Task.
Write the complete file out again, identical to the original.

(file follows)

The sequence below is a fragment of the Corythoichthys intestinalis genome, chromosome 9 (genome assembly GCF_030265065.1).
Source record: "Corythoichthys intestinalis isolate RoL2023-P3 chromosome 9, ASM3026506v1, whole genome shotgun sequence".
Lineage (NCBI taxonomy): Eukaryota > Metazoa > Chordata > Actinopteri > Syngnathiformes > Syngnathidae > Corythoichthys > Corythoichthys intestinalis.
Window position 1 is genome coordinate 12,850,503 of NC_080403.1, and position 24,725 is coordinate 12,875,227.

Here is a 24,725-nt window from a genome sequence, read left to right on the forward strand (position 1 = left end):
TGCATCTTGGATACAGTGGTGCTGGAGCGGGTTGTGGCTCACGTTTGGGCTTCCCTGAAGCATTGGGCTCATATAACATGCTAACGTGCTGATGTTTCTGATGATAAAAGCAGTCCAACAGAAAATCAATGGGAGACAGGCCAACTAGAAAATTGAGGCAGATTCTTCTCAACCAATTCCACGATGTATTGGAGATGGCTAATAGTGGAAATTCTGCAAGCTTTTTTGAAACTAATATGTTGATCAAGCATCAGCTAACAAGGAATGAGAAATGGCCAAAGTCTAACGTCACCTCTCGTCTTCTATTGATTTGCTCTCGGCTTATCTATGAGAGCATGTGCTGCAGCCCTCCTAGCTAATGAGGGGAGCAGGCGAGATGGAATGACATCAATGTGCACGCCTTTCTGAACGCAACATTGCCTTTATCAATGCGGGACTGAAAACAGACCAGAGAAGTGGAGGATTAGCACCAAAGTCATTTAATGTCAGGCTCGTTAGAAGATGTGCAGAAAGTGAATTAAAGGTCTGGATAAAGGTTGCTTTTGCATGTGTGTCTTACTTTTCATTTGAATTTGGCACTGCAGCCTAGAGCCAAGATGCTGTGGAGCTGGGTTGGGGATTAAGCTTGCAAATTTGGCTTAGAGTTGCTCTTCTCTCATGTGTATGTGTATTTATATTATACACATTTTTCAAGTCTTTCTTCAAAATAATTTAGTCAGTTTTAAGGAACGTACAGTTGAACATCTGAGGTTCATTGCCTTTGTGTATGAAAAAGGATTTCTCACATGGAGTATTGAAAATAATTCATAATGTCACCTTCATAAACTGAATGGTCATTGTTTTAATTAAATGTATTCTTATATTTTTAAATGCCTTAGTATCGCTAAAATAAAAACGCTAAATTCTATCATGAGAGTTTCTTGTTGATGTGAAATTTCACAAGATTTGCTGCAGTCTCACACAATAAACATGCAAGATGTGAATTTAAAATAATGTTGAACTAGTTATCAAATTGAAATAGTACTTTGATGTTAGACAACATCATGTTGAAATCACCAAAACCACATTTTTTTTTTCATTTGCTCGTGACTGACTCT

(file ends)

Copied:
The sequence below is a fragment of the Corythoichthys intestinalis genome, chromosome 9 (genome assembly GCF_030265065.1).
Source record: "Corythoichthys intestinalis isolate RoL2023-P3 chromosome 9, ASM3026506v1, whole genome shotgun sequence".
Lineage (NCBI taxonomy): Eukaryota > Metazoa > Chordata > Actinopteri > Syngnathiformes > Syngnathidae > Corythoichthys > Corythoichthys intestinalis.
Window position 1 is genome coordinate 12,850,503 of NC_080403.1, and position 24,725 is coordinate 12,875,227.

Here is a 24,725-nt window from a genome sequence, read left to right on the forward strand (position 1 = left end):
TGCATCTTGGATACAGTGGTGCTGGAGCGGGTTGTGGCTCACGTTTGGGCTTCCCTGAAGCATTGGGCTCATATAACATGCTAACGTGCTGATGTTTCTGATGATAAAAGCAGTCCAACAGAAAATCAATGGGAGACAGGCCAACTAGAAAATTGAGGCAGATTCTTCTCAACCAATTCCACGATGTATTGGAGATGGCTAATAGTGGAAATTCTGCAAGCTTTTTTGAAACTAATATGTTGATCAAGCATCAGCTAACAAGGAATGAGAAATGGCCAAAGTCTAACGTCACCTCTCGTCTTCTATTGATTTGCTCTCGGCTTATCTATGAGAGCATGTGCTGCAGCCCTCCTAGCTAATGAGGGGAGCAGGCGAGATGGAATGACATCAATGTGCACGCCTTTCTGAACGCAACATTGCCTTTATCAATGCGGGACTGAAAACAGACCAGAGAAGTGGAGGATTAGCACCAAAGTCATTTAATGTCAGGCTCGTTAGAAGATGTGCAGAAAGTGAATTAAAGGTCTGGATAAAGGTTGCTTTTGCATGTGTGTCTTACTTTTCATTTGAATTTGGCACTGCAGCCTAGAGCCAAGATGCTGTGGAGCTGGGTTGGGGATTAAGCTTGCAAATTTGGCTTAGAGTTGCTCTTCTCTCATGTGTATGTGTATTTATATTATACACATTTTTCAAGTCTTTCTTCAAAATAATTTAGTCAGTTTTAAGGAACGTACAGTTGAACATCTGAGGTTCATTGCCTTTGTGTATGAAAAAGGATTTCTCACATGGAGTATTGAAAATAATTCATAATGTCACCTTCATAAACTGAATGGTCATTGTTTTAATTAAATGTATTCTTATATTTTTAAATGCCTTAGTATCGCTAAAATAAAAACGCTAAATTCTATCATGAGAGTTTCTTGTTGATGTGAAATTTCACAAGATTTGCTGCAGTCTCACACAATAAACATGCAAGATGTGAATTTAAAATAATGTTGAACTAGTTATCAAATTGAAATAGTACTTTGATGTTAGACAACATCATGTTGAAATCACCAAAACCACATTTTTTTTTTCATTTGCTCGTGACTGACTCT